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dusky shiner

SCIENTIFIC NAME: Notropis cummingsae

CHARACTERISTICS: The dusky shiner is a somewhat short and compressed species characterized by a wide black band extending from the tip of the snout to the caudal fin base. The caudal fin base has a distinct spot, with pigment streaking toward the back of the fin. The somewhat oblique mouth is near the tip of the snout. The color of breeding males is dusky yellow-brown on the back, with a light yellow to orange stripe above the lateral band; fin color varies from clear to light yellow. Notropis cummingsae can be confused with the ironcolor shiner, N. chalybaeus, which usually has eight anal rays and a heavily pigmented mouth.

ADULT SIZE: 1.2 to 2.4 in. (30 to 60 mm)

DISTRIBUTION: Notropis cummingsae is found in Atlantic and Gulf slope drainings in North Carolina to the Choctawhatchee River in south Alabama and northwest Florida. Its range in Alabama is limited to the Uchee Creek system, a tributary to the Chattahoochee River, and a tributary to the Chipola River in Houston County. Hubbs and Raney (1951) divide N. cummingsae into two subspecies: N. c. collis, which occurs throughout the remainder of the species' range.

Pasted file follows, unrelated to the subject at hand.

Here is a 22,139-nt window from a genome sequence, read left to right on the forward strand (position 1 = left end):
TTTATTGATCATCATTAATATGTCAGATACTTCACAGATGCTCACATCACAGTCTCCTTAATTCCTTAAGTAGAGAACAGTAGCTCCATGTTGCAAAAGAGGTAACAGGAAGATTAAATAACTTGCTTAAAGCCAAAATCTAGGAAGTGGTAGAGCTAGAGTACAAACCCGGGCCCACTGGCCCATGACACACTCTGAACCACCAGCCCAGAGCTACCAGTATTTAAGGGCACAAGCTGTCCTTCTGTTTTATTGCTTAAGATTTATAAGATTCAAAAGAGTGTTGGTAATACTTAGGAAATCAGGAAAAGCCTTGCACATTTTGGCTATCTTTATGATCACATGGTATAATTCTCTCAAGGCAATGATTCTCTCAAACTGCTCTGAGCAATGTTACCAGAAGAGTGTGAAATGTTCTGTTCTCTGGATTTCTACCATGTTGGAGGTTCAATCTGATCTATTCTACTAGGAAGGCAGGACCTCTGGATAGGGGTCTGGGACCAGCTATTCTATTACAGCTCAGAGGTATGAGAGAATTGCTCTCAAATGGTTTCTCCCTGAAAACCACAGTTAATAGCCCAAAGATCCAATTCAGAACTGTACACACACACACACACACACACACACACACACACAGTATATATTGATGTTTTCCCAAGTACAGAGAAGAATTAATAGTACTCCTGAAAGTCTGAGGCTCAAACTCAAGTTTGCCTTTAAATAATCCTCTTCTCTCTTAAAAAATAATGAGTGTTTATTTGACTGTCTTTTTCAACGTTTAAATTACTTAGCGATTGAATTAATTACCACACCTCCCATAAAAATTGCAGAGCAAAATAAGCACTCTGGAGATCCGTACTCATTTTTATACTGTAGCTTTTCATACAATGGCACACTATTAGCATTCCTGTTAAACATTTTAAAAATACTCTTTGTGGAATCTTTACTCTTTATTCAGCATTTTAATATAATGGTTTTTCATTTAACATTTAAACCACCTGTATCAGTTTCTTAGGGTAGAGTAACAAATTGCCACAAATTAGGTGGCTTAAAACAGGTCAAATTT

HABITAT AND BIOLOGY: Dusky shiners are found in lowland streams of the Uchee Creek drainage, where low gradients and saturated soils have simulated the extensive growth of forested wetlands. This area is demarcated in the Uchee Creek area, where bedrock upland streams at the Fall Line abruptly change to slow wetland streams over sand, detritus, and mud. This species prefers slower pools and backwaters with flow. Schools of several hundred dusky shiners have been observed in deep, flowing pools with a thick growth of submerged aquatic vegetation. The biology of the dusky shiner is poorly known. Spawning presumably occurs from May through July, and diet is assumed to include insects and plant material.

ORIGINAL DESCRIPTION: The dusky shiner was described by Myers in 1925.

Notropis means keeled back.
Cummingsae means in honor of Mrs. J.H. Cummings of Wilmington, North Carolina, a researcher of local flora and fauna, and George Myers's host during his field investigations.

The copyrighted information above is from Fishes of Alabama and the Mobile Basin.

Note: In Alabama, it is illegal to stock or move any fish, mussel, snail or crayfish to any public water without a permit.

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